On 16 July the Economic Community of West African States (ECOWAS) began mediation to end the burgeoning political and economic crisis in Mali. The intervention, which will be led by former Nigerian president Goodluck Jonathan, comes after a week of violent protests in Mali’s capital Bamako in which at least 11 people were killed and 124 injured. However, the are concerns that the move is too little too late as protesters are unlikely to accept anything less than President Ibrahim Boubacar Keita’s resignation and will consider the ECOWAS proposed government of national unity as insufficient.
The current crisis in Mali has multiple sources, some stemming back at least as far as the 2012 coup d’état, which have culminated in widespread anger with the current regime and Keita in particular. The recent protests were instigated by the country’s two-round legislative elections in March and April 2020. It initially appeared that the ruling party, the Rally for Mali (RPM/Rassemblement pour le Mali) had narrowly lost control of the National Assembly. However, in a controversial ruling, the Constitutional court sided with the RPM, ensuring that it and, by extension Keita, retained control of the legislature. This catalysed months of opposition-led protests demanding Keita’s resignation and a rerun of the legislative elections. Opposition supporters also directed protests at the alleged kidnapping of Keita’s most significant political rival Somaila Cisse by Islamist militants while campaigning in the country’s northern areas days before the first round of elections in March – his supporters suspected that the government was responsible. These protests built up into a major demonstration in Bamako on 5 June 2020 and the creation of the Movement of 5 June–Rally of Patriotic Forces, which called for weekly Friday protests in Bamako and for Keita to resign. It was also, importantly, also supported by one of the country’s most prominent imams and growing political forces, Mahmoud Dikko.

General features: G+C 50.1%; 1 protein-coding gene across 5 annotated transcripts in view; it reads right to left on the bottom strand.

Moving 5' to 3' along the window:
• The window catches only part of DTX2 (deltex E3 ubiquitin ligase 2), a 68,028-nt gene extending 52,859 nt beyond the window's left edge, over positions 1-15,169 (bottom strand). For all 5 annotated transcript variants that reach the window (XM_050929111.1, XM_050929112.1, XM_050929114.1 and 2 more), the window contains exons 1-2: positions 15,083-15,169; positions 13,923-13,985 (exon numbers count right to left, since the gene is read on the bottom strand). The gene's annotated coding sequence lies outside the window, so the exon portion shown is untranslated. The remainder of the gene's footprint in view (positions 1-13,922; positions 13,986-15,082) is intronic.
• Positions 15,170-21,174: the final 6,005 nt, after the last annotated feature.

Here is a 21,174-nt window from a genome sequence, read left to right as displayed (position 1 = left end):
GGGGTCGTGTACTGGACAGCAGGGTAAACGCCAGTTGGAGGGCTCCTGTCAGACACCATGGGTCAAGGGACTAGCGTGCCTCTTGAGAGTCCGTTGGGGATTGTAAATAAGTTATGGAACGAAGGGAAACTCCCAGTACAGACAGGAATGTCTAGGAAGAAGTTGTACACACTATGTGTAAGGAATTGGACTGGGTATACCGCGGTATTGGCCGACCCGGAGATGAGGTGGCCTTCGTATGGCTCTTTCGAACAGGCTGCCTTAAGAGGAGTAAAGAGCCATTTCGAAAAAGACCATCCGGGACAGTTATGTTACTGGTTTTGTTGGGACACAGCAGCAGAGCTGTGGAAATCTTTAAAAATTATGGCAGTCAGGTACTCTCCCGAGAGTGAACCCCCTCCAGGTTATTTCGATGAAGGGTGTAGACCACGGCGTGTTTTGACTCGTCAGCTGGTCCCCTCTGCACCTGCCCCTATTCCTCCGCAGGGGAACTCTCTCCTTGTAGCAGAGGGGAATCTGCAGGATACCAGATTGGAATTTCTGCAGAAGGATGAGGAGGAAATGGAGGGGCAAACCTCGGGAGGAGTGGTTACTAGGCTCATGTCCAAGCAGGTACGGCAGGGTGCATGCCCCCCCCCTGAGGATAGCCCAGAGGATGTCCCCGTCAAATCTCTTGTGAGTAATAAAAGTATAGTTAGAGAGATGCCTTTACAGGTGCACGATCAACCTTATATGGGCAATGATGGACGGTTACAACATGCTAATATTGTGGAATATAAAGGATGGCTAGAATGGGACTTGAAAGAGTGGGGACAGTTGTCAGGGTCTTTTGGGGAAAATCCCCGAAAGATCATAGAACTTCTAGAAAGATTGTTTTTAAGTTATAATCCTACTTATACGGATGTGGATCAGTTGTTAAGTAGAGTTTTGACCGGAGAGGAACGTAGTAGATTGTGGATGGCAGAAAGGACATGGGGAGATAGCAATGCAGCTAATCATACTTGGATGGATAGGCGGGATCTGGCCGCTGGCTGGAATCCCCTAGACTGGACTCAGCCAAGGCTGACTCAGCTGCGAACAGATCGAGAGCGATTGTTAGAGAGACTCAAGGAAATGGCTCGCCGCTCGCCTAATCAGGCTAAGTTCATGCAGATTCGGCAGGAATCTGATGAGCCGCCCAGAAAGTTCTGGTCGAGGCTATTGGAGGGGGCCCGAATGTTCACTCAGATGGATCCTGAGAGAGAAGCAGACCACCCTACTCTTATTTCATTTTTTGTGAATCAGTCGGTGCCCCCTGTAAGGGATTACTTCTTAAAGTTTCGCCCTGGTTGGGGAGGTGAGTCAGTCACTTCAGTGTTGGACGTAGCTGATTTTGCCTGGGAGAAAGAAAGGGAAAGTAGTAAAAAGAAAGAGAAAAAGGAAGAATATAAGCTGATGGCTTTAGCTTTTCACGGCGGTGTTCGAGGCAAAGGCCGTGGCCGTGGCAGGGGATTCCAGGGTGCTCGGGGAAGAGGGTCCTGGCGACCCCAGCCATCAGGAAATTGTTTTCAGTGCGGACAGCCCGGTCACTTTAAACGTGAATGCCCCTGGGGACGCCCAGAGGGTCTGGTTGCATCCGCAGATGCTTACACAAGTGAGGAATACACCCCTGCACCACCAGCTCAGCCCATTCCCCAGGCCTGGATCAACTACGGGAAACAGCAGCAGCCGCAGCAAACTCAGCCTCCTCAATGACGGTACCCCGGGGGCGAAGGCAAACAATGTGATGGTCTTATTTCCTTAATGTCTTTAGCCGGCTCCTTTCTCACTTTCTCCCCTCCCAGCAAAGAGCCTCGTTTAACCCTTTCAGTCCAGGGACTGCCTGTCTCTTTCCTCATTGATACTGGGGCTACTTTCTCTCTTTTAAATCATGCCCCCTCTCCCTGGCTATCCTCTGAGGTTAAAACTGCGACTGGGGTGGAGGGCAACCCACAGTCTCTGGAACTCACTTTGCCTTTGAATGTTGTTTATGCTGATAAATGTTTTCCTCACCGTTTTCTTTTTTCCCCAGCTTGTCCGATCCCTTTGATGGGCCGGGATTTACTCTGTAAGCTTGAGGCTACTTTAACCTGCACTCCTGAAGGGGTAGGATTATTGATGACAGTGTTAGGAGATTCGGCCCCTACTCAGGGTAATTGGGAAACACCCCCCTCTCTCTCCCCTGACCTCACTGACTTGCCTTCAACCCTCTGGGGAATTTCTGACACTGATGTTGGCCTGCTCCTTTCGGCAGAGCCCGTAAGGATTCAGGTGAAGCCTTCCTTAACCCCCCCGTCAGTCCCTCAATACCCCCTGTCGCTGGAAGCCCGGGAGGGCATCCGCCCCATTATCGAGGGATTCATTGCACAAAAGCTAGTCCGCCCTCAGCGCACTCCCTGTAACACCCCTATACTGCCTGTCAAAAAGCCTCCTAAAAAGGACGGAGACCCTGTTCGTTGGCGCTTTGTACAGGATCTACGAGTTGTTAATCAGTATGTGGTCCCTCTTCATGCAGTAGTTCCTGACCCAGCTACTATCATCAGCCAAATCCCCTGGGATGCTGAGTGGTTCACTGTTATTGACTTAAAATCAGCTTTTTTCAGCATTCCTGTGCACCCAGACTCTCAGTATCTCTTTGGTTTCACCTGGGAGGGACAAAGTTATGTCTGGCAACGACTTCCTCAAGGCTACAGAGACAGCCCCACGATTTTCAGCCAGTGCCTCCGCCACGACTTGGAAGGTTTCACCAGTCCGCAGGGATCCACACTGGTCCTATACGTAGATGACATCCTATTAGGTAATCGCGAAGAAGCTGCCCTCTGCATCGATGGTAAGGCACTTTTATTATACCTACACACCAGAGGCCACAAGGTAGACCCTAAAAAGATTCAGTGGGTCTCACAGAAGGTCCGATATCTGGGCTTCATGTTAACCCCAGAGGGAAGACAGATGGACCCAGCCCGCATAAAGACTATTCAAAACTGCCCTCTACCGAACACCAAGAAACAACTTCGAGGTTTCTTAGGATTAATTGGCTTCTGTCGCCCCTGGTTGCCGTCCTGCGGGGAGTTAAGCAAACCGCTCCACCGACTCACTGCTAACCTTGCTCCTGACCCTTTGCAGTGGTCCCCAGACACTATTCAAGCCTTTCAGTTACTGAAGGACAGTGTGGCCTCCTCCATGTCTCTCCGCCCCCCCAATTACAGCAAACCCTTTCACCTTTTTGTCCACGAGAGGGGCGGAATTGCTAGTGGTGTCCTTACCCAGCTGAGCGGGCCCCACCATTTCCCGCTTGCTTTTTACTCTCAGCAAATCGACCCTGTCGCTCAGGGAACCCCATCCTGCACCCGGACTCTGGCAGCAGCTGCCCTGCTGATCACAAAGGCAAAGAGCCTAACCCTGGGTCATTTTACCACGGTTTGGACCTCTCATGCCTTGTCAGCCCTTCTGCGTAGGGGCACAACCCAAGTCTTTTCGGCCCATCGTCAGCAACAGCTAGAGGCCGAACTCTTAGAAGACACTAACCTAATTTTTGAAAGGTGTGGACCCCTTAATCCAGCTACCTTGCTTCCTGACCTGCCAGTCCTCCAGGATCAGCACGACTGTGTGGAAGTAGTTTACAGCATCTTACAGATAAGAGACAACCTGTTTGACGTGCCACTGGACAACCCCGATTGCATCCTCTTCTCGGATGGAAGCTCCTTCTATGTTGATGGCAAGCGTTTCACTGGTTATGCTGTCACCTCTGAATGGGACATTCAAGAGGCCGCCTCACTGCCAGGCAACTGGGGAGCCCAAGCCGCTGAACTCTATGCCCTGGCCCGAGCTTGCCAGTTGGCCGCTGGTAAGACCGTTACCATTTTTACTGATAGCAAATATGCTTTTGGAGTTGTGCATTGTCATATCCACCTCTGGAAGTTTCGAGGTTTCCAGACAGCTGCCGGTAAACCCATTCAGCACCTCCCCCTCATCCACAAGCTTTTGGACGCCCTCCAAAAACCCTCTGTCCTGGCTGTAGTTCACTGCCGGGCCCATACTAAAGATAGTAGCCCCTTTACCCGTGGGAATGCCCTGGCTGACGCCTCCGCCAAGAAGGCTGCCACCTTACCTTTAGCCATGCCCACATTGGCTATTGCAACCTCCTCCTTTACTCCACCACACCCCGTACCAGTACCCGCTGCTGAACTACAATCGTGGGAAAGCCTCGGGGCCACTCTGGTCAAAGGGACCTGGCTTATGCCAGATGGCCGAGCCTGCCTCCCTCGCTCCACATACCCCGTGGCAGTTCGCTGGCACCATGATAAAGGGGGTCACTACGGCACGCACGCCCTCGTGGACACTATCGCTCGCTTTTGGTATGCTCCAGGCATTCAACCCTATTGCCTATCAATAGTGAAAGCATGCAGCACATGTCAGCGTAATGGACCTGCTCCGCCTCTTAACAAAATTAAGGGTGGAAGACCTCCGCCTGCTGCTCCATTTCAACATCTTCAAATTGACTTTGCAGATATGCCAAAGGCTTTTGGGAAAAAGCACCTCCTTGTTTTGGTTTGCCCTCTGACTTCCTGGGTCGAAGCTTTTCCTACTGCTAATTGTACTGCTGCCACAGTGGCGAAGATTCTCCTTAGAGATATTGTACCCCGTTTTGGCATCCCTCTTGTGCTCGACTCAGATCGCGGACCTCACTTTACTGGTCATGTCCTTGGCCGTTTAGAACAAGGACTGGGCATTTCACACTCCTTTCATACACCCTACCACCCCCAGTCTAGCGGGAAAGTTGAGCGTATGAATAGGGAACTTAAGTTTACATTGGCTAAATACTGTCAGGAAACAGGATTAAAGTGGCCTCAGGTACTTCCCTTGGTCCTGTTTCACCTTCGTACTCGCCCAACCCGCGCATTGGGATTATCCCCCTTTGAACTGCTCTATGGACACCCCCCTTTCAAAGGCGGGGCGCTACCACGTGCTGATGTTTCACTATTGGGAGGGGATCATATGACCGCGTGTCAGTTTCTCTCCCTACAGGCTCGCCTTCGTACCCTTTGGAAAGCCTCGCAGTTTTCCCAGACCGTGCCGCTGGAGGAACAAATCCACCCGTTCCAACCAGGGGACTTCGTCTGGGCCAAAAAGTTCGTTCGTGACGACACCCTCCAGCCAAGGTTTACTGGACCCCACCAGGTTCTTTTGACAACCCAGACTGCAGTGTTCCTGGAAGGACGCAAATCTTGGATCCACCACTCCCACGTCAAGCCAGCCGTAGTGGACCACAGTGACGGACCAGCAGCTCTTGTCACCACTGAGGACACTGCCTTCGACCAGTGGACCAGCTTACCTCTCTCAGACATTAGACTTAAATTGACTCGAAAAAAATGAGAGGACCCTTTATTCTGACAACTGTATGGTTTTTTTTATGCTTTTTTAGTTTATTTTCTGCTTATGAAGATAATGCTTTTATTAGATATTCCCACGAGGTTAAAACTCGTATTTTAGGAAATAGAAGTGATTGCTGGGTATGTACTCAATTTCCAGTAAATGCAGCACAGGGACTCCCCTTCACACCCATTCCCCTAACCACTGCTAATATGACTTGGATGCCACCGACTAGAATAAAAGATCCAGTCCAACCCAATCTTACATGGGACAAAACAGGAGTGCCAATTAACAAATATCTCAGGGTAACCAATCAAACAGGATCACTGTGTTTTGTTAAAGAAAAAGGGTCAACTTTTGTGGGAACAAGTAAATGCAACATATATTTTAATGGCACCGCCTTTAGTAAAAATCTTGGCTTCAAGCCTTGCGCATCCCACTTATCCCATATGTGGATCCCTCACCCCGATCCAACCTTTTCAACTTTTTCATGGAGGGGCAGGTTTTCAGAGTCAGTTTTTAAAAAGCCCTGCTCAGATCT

In the following weeks, tensions continued to increase between demonstrators and the state, leading to mass demonstrations on 10 July that saw protesters occupy key government buildings including parliament and the national broadcaster. Security forces used tear gas and live rounds to disperse protesters – heavy-handed tactics that rapidly escalated the situation and led to over two days of violent unrest in Bamako in which at least 11 people were killed and 124 injured.
Although it spurred the protests, the controversial election was not the only cause of the unrest. Public anger and dissatisfaction have many roots, with Malians especially angry about government’s continued failure to address the country’s security crisis in the northern and central areas. This has been ongoing since the twin 2012 security crises of the April coup d’état and the June capturing of swathes of the interior by Islamist groups and ethnic Taureg militants.
Large sections of the country’s interior are currently controlled by Islamist militant groups the most significant of which is Jama’at Nusrat al-Islam wal-Muslimin (JNIM), which proven capable of attacking targets throughout the country, including Bamako. Keita has been President since 2013 and has overseen the failed response to Mali’s deteriorating security crisis earning him the moniker “the Do-Nothing King”. He is also seen as too close and subservient to foreign security forces in the country, particularly the French. These foreign forces are also seen by many as a cause of the insecurity rather than an ally.